GREENWICH VILLAGE — Affordable housing advocates have stepped into a yearslong legal showdown between New York University and Greenwich Village residents intent on stopping the school's expansion in the neighborhood — arguing in favor of NYU's controversial plan.
Three housing groups have filed a legal brief defending a recent Appellate Division ruling in favor of the university's NYU 2031 plan, which would add academic space, arts facilities and faculty and student housing.
The groups — Phipps Houses, a nonprofit affordable housing developer, the Association for Neighborhood and Housing Development, a collection of 99 organizations that claim responsibility for 100,000 units of affordable housing over 25 years, and the New York Housing Conference — claim that if the state Court of Appeals rules against NYU's expansion based on the current argument that the university would be building on public green space without permission, it could set precedent and threaten the construction of new affordable units across the state.
"Providing green space for recreation and environmental preservation is a worthy objective, but worthy does not mean paramount," the advocates wrote, dismissing the expansion plan's opponents as “some litigious city residents.”
Opponents, however, are holding fast to their argument, backed by Justice Donna Mills, who ruled last year that the four parcels of affected land — a playground, dog run, community garden and small green space — should be protected because the community has used them as parkland for decades.
Mills concluded that the plots fall under a state rule that mandates parkland in New York state not be used for non-park purposes unless explicitly given permission by the Legislature.
The Appellate Division overturned Mills' decision late last year, ruling in favor of NYU because the parcels were never officially zoned by the city as parks. The issue is now before the state's highest court, the Court of Appeals, which is set to hear arguments on it in the coming weeks.
The affordable housing groups argue that applying Mills' logic would "privilege park purposes over other equally important city purposes, including providing affordable housing" and would lead to “a calamity, politically, socially and recreationally, and in terms of long-term city development and planning.”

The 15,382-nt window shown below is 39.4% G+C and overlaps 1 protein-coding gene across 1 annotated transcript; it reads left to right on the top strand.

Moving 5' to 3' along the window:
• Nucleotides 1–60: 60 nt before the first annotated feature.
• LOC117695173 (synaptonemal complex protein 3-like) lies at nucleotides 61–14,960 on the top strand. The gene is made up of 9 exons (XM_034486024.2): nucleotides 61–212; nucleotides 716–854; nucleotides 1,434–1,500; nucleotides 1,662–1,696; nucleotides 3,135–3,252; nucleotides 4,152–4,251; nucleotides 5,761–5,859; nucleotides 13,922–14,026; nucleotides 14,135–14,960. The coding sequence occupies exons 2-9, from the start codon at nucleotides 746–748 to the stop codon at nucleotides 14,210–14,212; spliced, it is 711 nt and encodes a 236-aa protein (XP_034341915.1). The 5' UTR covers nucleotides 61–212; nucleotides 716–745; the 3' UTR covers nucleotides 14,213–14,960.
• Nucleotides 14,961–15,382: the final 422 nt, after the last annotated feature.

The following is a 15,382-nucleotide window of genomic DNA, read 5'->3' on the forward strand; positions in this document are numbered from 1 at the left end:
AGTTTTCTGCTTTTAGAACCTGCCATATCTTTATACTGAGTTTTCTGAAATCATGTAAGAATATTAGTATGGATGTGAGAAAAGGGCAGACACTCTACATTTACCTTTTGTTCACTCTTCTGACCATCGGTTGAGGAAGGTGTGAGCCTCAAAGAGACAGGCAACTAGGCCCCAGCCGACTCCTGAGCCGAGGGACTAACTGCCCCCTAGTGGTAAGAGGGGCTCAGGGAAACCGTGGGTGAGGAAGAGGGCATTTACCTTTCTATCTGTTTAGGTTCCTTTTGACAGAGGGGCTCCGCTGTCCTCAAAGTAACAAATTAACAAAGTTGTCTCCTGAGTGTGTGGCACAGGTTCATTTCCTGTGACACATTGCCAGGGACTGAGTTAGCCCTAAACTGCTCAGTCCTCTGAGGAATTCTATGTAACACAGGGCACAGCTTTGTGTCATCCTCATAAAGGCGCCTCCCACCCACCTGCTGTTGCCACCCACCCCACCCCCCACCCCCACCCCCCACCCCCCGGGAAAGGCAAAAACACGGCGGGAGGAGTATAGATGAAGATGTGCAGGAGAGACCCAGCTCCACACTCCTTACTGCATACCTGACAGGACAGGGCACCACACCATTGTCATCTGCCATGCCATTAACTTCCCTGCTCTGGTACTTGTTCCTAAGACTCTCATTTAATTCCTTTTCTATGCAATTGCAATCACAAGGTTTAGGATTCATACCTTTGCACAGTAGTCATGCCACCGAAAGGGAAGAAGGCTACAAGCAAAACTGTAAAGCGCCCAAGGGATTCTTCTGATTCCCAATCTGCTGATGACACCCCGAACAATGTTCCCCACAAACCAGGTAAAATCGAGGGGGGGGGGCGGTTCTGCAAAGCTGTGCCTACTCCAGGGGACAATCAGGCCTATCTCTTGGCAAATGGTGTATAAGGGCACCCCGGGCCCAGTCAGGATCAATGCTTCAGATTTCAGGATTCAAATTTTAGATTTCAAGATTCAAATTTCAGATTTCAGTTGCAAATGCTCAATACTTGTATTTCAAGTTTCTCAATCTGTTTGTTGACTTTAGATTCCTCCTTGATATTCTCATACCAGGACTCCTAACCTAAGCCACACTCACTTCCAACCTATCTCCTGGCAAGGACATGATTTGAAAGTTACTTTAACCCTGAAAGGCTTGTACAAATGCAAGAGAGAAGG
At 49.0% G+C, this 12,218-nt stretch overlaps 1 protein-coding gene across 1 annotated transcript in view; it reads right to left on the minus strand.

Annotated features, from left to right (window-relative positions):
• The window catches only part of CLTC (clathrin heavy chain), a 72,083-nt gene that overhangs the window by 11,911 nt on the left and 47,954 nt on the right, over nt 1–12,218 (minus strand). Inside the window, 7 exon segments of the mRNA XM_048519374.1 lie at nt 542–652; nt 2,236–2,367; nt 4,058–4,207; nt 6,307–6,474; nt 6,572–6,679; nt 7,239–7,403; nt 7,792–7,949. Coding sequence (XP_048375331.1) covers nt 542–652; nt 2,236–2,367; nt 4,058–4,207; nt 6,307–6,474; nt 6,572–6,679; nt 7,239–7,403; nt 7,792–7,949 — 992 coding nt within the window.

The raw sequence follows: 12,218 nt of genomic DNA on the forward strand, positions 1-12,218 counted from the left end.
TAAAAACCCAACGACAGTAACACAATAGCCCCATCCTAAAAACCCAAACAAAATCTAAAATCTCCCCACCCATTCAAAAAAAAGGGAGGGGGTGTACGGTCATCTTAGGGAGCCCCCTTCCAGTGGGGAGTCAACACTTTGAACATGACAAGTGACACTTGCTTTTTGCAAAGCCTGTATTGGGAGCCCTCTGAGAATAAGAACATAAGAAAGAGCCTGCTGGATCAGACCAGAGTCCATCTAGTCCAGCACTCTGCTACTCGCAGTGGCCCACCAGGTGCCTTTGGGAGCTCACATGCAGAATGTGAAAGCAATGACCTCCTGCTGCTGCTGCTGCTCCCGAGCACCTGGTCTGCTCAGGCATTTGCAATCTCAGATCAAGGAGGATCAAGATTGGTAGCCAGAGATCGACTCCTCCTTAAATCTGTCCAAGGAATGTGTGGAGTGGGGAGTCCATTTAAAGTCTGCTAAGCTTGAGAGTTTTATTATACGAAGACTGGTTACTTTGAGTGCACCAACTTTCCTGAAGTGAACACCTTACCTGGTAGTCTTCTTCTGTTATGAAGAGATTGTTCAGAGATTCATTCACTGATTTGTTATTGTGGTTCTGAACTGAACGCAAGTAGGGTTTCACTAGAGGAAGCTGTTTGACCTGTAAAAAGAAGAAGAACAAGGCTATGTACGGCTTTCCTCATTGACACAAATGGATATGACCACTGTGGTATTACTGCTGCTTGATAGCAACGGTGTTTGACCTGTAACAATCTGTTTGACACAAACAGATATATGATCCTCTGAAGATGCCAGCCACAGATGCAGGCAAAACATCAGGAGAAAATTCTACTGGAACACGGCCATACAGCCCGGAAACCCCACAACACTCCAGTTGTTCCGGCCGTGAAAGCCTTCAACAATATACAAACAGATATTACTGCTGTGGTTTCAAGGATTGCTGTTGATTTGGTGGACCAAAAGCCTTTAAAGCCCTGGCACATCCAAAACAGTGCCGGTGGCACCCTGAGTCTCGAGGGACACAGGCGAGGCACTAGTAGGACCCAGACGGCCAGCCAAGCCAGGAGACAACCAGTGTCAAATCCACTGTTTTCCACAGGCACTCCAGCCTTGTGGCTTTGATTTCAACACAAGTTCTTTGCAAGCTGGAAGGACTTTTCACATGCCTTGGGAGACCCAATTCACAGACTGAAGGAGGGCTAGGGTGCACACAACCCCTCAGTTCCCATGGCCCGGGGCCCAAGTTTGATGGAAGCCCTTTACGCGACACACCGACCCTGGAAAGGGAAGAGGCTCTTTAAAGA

However, the housing groups emphasized that they don't have a specific stake in the NYU battle and are "not here opposing (or supporting) the particular project by NYU in Greenwich Village that spawned this litigation," and "they take no position here on that project.”
The battle echoes that of elected officials in Brooklyn and residents in Harlem who are fighting Mayor Bill de Blasio's affordable housing plan, which would let developers build residential buildings that include affordable housing atop several community gardens in Manhattan and Brooklyn.
Affordable housing advocates also wrote that if Mills' ruling is reinstated, it would create a chilling effect that would scare the city away from permitting future community gardens based on a fear it would never be able to take back the land.
The affordable housing groups were joined in their brief by hospital and healthcare advocates, a private colleges group, and New Yorkers for Parks, an independent citywide organization in favor of parks and open spaces that has warmed to NYU's promise that its expansion will ultimately result in more green areas in the neighborhood. The mayors of Rochester and Syracuse made a similar argument in favor of NYU.
But expansion opponents have won backing from former federal Judge Richard Holwell, whose law firm is representing a good-government group, which is led by a former city parks commissioner, who waded into the fray on Monday.
Holwell filed a brief siding with the expansion opponents, and blasting the Appellate Division's decision for letting "powerful private interests" trump "the public’s reasonable expectations."
"This requirement of express approval at the State level maximizes transparency and democratic accountability in the disposition of parkland after it has been dedicated as a park," Holwell and his colleagues Daniel Sullivan and Andrew Breidenbach wrote in their amicus brief to the Court of Appeals. "As a result, public parks are sheltered from the whims of municipalities captured by private interests or driven by parochialism."
Here are the affordable housing advocates' and mayors' briefs: